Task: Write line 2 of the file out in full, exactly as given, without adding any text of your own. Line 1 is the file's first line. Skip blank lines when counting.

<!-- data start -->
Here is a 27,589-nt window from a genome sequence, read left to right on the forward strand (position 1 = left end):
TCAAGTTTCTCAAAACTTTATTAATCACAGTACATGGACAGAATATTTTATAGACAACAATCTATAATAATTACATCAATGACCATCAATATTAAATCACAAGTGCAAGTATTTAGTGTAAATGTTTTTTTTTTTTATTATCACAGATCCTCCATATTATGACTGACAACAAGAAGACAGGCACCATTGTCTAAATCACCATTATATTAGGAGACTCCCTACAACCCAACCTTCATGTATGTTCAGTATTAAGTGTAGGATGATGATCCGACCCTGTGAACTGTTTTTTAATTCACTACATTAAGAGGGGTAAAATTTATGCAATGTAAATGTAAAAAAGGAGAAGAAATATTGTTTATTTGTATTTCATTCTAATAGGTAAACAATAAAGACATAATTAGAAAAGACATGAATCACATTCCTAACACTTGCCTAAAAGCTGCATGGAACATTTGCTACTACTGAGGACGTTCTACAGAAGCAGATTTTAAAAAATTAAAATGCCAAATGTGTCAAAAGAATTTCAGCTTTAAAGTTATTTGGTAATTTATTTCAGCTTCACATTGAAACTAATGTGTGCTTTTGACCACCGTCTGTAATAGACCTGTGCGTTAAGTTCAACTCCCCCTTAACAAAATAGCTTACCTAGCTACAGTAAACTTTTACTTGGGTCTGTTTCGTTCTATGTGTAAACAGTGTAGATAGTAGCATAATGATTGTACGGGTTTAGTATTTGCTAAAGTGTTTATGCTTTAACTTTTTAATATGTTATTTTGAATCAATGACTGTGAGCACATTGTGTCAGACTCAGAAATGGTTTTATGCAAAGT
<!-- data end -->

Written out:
TCAAGTTTCTCAAAACTTTATTAATCACAGTACATGGACAGAATATTTTATAGACAACAATCTATAATAATTACATCAATGACCATCAATATTAAATCACAAGTGCAAGTATTTAGTGTAAATGTTTTTTTTTTTTATTATCACAGATCCTCCATATTATGACTGACAACAAGAAGACAGGCACCATTGTCTAAATCACCATTATATTAGGAGACTCCCTACAACCCAACCTTCATGTATGTTCAGTATTAAGTGTAGGATGATGATCCGACCCTGTGAACTGTTTTTTAATTCACTACATTAAGAGGGGTAAAATTTATGCAATGTAAATGTAAAAAAGGAGAAGAAATATTGTTTATTTGTATTTCATTCTAATAGGTAAACAATAAAGACATAATTAGAAAAGACATGAATCACATTCCTAACACTTGCCTAAAAGCTGCATGGAACATTTGCTACTACTGAGGACGTTCTACAGAAGCAGATTTTAAAAAATTAAAATGCCAAATGTGTCAAAAGAATTTCAGCTTTAAAGTTATTTGGTAATTTATTTCAGCTTCACATTGAAACTAATGTGTGCTTTTGACCACCGTCTGTAATAGACCTGTGCGTTAAGTTCAACTCCCCCTTAACAAAATAGCTTACCTAGCTACAGTAAACTTTTACTTGGGTCTGTTTCGTTCTATGTGTAAACAGTGTAGATAGTAGCATAATGATTGTACGGGTTTAGTATTTGCTAAAGTGTTTATGCTTTAACTTTTTAATATGTTATTTTGAATCAATGACTGTGAGCACATTGTGTCAGACTCAGAAATGGTTTTATGCAAAGT